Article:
Now in its sixth year, the annual Sci-Fi Weekender is quickly gaining a reputation for being a convention that is more than a convention. Although described as such by the organisers, the Sci-Fi Weekender is more akin to a festival, with something for everyone in its veritable smorgasbord of geekery.
If there is one thing to be said about the organisers of the Sci-Fi Weekender, is that they are unafraid to experiment. Whilst some changes may not always work, they should be applauded for refusing to rest on their laurels and for continuing to seek ways to improve their event.
This year was no exception, with the prog-rock festival Hard Rock Hell: Prog 3 sharing the same site as the Sci-Fi Weekender. They did not the have same venues however: the music festival was based in the site’s bar whilst the convention took over the central venue.
There was minimal interaction between the two events, but a consequence of the music festival was that there were fewer available venues for the Sci-Fi Weekender’s events, which was overcome by inventive site management. The author interviews (for which this author was roped in to assist with) were held in Starbucks, which worked surprisingly well despite their unconventional location, as it leant a relaxed vibe to the proceedings.
Some of the special guests attending the event included Sylvester McCoy (the Seventh Doctor from Doctor Who, and Radagast the Brown in The Hobbit trilogy) as well as James Cosmo (Jeor Mormont of the Black Watch from A Game of Thrones). Unfortunately, Garrett Wang (Star Trek: Voyager’s Harry Kim) was forced to cancel at the last minute, which left the final selection of special guests feeling somewhat sparse. However, the main appeal of the Sci-Fi Weekender has never been the guests, but coming together with like-minded friends in a celebration of shared geekery.
Nonetheless, Sylvester McCoy and James Cosmo were both engaging guests, offering fascinating commentary on their shows whilst taking the time to meet their fans – Sylvester even roamed the audience to better answer their questions.
The Opening Ceremony was a bombastic display of fire performers and pyrotechnics by Area 51, however their Imaginarium performance felt drawn-out. The opening and closing segment, with their awesome fire shows and angle-grinders were fantastic, but John Faust was too similar to Caspian who had just been on before him.
Saturday evening witnessed the Cosplay Competition, compèred as always by Robert Rankin, with only seven entries chosen out of the initial entrants for a smoother operation. Although Rincewind from Terry Pratchett’s Discworld was overlooked for the final three (a gross oversight), the winning team of Tim Burton characters (Edward Scissorhands and Corpse Bride) were ingenious, especially given their young age.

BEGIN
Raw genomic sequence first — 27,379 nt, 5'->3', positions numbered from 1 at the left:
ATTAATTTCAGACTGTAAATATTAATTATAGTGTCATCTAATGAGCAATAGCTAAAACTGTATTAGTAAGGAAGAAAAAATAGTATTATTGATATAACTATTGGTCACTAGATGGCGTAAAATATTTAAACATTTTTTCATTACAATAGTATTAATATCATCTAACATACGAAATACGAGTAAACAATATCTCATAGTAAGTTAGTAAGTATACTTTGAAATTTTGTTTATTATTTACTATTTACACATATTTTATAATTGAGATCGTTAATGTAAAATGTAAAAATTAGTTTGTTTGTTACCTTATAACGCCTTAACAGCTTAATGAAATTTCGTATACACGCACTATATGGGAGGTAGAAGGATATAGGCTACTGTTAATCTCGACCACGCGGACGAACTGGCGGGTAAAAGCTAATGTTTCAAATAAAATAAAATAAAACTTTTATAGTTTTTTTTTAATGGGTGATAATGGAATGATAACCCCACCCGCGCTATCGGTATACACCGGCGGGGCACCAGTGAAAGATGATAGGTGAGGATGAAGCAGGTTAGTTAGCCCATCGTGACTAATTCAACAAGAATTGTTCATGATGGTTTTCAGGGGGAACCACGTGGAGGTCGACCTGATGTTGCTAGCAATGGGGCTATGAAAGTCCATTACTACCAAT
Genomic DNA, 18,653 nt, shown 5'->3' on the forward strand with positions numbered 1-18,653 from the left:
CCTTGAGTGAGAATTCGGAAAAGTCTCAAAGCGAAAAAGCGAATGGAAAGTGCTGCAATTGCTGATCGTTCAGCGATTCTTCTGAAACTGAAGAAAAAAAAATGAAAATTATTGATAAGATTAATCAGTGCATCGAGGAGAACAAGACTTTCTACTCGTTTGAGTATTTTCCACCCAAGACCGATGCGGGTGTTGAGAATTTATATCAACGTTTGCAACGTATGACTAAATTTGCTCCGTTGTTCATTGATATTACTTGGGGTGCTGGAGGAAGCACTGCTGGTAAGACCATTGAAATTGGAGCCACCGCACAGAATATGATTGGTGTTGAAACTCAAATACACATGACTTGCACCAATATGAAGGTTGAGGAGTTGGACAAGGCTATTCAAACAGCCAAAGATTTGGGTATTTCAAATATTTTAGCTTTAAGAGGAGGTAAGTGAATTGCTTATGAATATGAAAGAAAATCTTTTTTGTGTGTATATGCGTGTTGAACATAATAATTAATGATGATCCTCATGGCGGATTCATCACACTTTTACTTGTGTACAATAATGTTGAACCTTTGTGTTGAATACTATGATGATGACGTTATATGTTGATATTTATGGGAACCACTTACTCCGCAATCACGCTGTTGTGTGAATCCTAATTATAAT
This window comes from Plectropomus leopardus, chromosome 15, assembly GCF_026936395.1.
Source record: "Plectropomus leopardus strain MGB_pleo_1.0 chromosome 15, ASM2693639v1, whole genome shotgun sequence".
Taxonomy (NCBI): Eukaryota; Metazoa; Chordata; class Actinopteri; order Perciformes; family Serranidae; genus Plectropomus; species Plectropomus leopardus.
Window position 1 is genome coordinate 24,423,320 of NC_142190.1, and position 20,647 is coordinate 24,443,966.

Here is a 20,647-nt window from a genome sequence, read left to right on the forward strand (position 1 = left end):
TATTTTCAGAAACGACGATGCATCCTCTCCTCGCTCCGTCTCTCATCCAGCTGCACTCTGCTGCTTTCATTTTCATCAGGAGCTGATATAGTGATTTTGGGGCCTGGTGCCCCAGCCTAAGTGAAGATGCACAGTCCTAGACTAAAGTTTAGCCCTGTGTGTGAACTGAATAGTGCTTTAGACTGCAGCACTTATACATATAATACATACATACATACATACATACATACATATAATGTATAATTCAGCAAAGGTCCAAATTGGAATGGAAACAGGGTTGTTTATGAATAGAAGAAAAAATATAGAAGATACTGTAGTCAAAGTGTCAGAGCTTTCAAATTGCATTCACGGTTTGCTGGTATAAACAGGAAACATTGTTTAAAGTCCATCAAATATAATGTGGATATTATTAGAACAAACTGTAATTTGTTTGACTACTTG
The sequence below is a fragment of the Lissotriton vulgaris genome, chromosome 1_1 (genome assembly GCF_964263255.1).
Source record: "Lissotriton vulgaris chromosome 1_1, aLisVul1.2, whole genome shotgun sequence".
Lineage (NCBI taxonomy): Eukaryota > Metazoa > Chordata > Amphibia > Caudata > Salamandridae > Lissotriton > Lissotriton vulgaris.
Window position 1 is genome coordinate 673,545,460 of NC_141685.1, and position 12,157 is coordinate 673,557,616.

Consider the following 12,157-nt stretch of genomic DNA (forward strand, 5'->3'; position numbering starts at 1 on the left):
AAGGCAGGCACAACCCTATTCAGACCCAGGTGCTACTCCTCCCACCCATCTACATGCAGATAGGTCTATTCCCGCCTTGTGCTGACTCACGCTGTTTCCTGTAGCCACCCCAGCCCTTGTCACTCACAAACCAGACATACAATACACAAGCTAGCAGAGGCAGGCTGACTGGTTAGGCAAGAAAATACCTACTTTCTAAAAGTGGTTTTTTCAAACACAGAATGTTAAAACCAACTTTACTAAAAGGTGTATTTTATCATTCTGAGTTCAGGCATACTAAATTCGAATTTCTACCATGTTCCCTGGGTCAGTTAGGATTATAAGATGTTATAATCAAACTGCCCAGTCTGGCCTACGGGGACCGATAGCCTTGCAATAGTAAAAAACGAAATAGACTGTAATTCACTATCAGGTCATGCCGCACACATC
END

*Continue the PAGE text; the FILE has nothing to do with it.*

Also on Saturday night was Festival of the Spoken Nerd, a two hour performance that proved science nerdery can be cool, demonstrating how colours of the spectrum interact and predicting outcomes using data sets.
A disco followed each of these events, whilst the music varied from YMCA by the Village People to AC/DC’s Back in Black, some of the more cheesy elements (such as the Superman Song by Black Lace) was a misfire.
The sheer breadth and imagination demonstrated by cosplayers throughout the weekend was unparalleled, with costumes ranging from Black Cat to the Unikitty and Batman from The Lego Movie. Dancing through the night was a fantastical experience, where you could easily find yourself dancing next to aliens and robots. It is for this reason alone that makes the Sci-Fi Weekender such an amazing experience, as the atmosphere is out of this world.
The professional costuming group Galactic Knights deserve a special mention, not just for their impressively accurate costumes throughout the weekend, but that they ensured a series of children favourites – such as Tinkerbell and the gang from Scooby Doo – were present on Saturday when families were there.
Area 51 were only officially there for Friday, with their performers mingling throughout the day, some stayed behind for fire performances during Saturday’s disco. This alleviated the disappointment that there were no stilt-walkers on Saturday, which add a carnivalesque atmosphere to do the days proclivities.
The traders market also felt comparatively sparse and included some surprising traders. Whilst some such as Forbidden Planet, Rodney Matthews and even New Rock (everyone wears them in the future!) made sense, others selling band t-shirts and gothic jewellery seemed out of place. This was a consequence of Birmingham Comic Con and Cardiff Comic-Con clashing with the Sci-Fi Weekender, where some of the regular traders chose to cover the other conventions instead.
Despite this clash, the Sci-Fi Weekender remained a packed event, with the accommodation selling out well in advance of the event. Although Friday seemed quieter than usual, that was due to many people still arriving and the damp weather that plagued the day (fortunately the clouds were held at bay until the solar eclipse passed, although I was disappointed not to see anyone dressed as Riddick from Pitch Black). By Saturday the event was much busier, as everyone had arrived.
The Sci-Fi Weekender resides in a caravan park on the picturesque Welsh coast, rather than in a muddy field like most festivals. Accommodation was in the form of a series of caravans and apartments, which offered a comfortable respite from the convention’s hectic schedule.
In conclusion, the Sci-Fi Weekender is a testament to the maxim of “we arrive as strangers but leave as friends.”
All photos are by Peter Gatehouse and Vicky Caves, and are used with permission.